If you've ever made images of Windows before you know that one of the biggest headaches is the need to make one image for Intel based systems, and another image for AMD based systems. If you put the image for one on the hardware of the other you end up getting a Blue Screen of Death at every boot.

One thing you'll figure out about me after reading a few posts is that I like to do all the complicated stuff on the back end and make things stupid easy for whoever actually has to deploy the image. With that in mind I set out to make one image that would boot on either system. My search eventually led me here:

The author is brilliant in that his stuff really works, both for Windows XP and Windows 7. I don't see any reason to restate all his stuff here, you can read it for yourself, but I will post some of the files and such that I use to make it work. The checkforintel.txt file should really be a vbs file as discussed on sys admin blog. In fact, I think it may be a word for word copy. As for the sysprep.txt, it should be sysprep.bat. It has been modified though, to work with Windows 7 and to work with MySysprep2. 

Basically, rather than running MySysprep2 or sysprep you would run sysprep.bat instead. That will setup your image to go either way. The catch is that you also need to do a little cleanup after the image and that's where checkforintel.vbs comes in. It needs to be run on all PC after they receive an image. You basically have two options for that, automated or manual. 

To automate the process your best option is to sneak it in as a task for your unattend.xml.
If you're okay with manual you just need to remember to run the script once during your post imaging build process.
If you're crazy you could even try and push it via Group Policy or SMS.

Unattend.xml for Windows 7

posted Sep 26, 2010, 9:36 AM by Michael Wilson   [ updated Oct 29, 2010, 7:14 AM ]

When you installed the Windows AIK earlier one of the tools that was installed was called the Windows System Image Manager. This is the tool Microsoft put out to help you assemble the unattend.xml file for use with Sysprep. Given how monstrously complicated the unattend.xml file is, WSIM actually does a decent job managing the chaos. That said, I was thinking I'd post a copy of the unattend.xml that I'm using and help you pick it apart.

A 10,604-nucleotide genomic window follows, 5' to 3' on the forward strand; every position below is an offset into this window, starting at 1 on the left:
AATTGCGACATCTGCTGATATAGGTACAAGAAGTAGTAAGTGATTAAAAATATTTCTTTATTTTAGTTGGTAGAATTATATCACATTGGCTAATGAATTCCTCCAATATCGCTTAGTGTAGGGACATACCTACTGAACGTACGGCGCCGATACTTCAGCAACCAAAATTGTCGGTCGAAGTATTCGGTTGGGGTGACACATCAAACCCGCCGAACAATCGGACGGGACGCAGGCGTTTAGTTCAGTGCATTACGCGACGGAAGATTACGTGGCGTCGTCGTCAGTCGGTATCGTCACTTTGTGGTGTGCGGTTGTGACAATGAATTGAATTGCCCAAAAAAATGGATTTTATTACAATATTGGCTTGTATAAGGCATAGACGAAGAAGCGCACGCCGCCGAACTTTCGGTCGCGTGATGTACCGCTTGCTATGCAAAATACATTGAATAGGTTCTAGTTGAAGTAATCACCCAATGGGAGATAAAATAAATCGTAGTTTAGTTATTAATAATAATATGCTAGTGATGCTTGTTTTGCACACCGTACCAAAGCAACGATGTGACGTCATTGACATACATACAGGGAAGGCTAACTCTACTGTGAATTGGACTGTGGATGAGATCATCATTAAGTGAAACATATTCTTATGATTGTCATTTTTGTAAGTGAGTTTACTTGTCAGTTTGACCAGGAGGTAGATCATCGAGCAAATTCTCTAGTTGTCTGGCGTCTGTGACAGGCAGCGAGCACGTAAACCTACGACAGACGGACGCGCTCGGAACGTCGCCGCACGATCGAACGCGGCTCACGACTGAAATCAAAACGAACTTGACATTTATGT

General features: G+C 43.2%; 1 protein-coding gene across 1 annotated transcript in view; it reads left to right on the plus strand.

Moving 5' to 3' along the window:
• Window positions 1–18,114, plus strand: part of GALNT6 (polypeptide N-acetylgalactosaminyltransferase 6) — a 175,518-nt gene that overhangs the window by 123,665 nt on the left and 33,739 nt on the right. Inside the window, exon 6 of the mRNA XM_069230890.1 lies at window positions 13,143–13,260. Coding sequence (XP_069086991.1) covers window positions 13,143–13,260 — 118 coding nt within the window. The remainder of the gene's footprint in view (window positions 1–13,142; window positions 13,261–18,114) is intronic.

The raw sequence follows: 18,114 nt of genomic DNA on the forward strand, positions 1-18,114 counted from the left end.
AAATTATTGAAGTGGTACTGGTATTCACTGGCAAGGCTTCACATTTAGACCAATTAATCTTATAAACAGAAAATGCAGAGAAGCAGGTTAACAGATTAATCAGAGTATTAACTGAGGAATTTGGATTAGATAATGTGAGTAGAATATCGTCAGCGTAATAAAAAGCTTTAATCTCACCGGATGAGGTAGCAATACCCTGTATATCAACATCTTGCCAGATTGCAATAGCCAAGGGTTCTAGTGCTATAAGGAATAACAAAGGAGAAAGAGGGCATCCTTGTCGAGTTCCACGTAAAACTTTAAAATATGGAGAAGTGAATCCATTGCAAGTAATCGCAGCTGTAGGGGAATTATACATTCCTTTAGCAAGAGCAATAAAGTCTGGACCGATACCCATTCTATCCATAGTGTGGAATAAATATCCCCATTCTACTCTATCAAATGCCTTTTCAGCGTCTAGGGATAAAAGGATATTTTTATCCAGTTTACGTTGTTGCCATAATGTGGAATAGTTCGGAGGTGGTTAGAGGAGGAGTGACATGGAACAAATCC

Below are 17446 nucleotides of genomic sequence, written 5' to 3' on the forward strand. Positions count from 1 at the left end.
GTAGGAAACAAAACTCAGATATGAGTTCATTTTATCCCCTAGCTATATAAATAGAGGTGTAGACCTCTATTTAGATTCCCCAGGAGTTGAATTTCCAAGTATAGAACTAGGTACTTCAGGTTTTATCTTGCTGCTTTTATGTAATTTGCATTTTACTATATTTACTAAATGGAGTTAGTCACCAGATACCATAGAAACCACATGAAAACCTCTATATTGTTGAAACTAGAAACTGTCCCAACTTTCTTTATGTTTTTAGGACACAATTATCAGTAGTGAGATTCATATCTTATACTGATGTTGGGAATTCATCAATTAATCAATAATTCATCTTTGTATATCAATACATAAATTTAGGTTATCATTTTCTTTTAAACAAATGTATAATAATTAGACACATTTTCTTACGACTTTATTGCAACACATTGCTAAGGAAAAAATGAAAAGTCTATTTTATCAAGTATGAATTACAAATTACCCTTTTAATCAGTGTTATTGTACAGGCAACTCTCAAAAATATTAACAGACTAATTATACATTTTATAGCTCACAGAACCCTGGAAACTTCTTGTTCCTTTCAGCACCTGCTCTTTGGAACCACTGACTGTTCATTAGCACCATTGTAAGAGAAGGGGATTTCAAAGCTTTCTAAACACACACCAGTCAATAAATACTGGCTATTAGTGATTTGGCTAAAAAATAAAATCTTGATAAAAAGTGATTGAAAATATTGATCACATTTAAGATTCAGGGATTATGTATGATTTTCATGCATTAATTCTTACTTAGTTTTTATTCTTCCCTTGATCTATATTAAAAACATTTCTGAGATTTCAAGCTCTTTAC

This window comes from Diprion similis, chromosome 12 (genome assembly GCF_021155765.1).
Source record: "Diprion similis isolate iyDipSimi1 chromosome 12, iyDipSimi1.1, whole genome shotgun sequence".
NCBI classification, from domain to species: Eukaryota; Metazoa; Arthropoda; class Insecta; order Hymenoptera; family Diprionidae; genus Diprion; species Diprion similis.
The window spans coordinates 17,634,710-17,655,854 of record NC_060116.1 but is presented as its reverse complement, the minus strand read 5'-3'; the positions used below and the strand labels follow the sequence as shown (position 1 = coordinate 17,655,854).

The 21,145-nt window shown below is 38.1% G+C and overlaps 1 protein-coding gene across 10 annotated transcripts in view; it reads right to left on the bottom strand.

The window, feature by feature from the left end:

There's a lot of code here, so to keep it all street I'll be making all my comments in red. Enjoy.

<?xml version="1.0" encoding="utf-8"?>
<unattend xmlns="urn:schemas-microsoft-com:unattend">
    <settings pass="generalize">
        <component name="Microsoft-Windows-Security-SPP" processorArchitecture="amd64" publicKeyToken="31bf3856ad364e35" language="neutral" versionScope="nonSxS" xmlns:wcm="" xmlns:xsi="">
            <SkipRearm>1</SkipRearm> This setting here covers whether or not you want to reset the Windows activation timer. During testing you'll want to leave this set to 1 and switch it to 0 for actual deployment. 
        <component name="Microsoft-Windows-PnpSysprep" processorArchitecture="amd64" publicKeyToken="31bf3856ad364e35" language="neutral" versionScope="nonSxS" xmlns:wcm="" xmlns:xsi="">
            <PersistAllDeviceInstalls>true</PersistAllDeviceInstalls> These two settings have to do with whether or not you want your image to keep the device drivers that were on the template PC. If you're like me and you use a template PC that is common in your environment then you'll probably want to keep them.